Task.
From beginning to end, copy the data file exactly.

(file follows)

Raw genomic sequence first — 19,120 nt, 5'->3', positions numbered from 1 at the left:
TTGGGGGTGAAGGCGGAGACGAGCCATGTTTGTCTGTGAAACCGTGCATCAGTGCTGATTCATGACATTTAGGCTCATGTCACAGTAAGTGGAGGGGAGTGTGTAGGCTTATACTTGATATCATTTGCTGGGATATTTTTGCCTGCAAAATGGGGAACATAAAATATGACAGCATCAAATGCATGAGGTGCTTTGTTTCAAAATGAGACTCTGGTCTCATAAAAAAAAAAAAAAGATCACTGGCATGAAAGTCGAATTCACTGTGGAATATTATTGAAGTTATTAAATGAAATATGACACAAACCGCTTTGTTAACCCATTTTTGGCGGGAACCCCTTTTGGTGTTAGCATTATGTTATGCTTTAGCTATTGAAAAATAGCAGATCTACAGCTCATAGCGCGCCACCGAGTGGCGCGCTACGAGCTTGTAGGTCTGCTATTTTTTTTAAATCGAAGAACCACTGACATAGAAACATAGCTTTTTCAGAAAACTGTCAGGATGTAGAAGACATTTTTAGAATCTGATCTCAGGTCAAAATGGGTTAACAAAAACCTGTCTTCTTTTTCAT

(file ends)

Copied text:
Raw genomic sequence first — 19,120 nt, 5'->3', positions numbered from 1 at the left:
TTGGGGGTGAAGGCGGAGACGAGCCATGTTTGTCTGTGAAACCGTGCATCAGTGCTGATTCATGACATTTAGGCTCATGTCACAGTAAGTGGAGGGGAGTGTGTAGGCTTATACTTGATATCATTTGCTGGGATATTTTTGCCTGCAAAATGGGGAACATAAAATATGACAGCATCAAATGCATGAGGTGCTTTGTTTCAAAATGAGACTCTGGTCTCATAAAAAAAAAAAAAAGATCACTGGCATGAAAGTCGAATTCACTGTGGAATATTATTGAAGTTATTAAATGAAATATGACACAAACCGCTTTGTTAACCCATTTTTGGCGGGAACCCCTTTTGGTGTTAGCATTATGTTATGCTTTAGCTATTGAAAAATAGCAGATCTACAGCTCATAGCGCGCCACCGAGTGGCGCGCTACGAGCTTGTAGGTCTGCTATTTTTTTTAAATCGAAGAACCACTGACATAGAAACATAGCTTTTTCAGAAAACTGTCAGGATGTAGAAGACATTTTTAGAATCTGATCTCAGGTCAAAATGGGTTAACAAAAACCTGTCTTCTTTTTCAT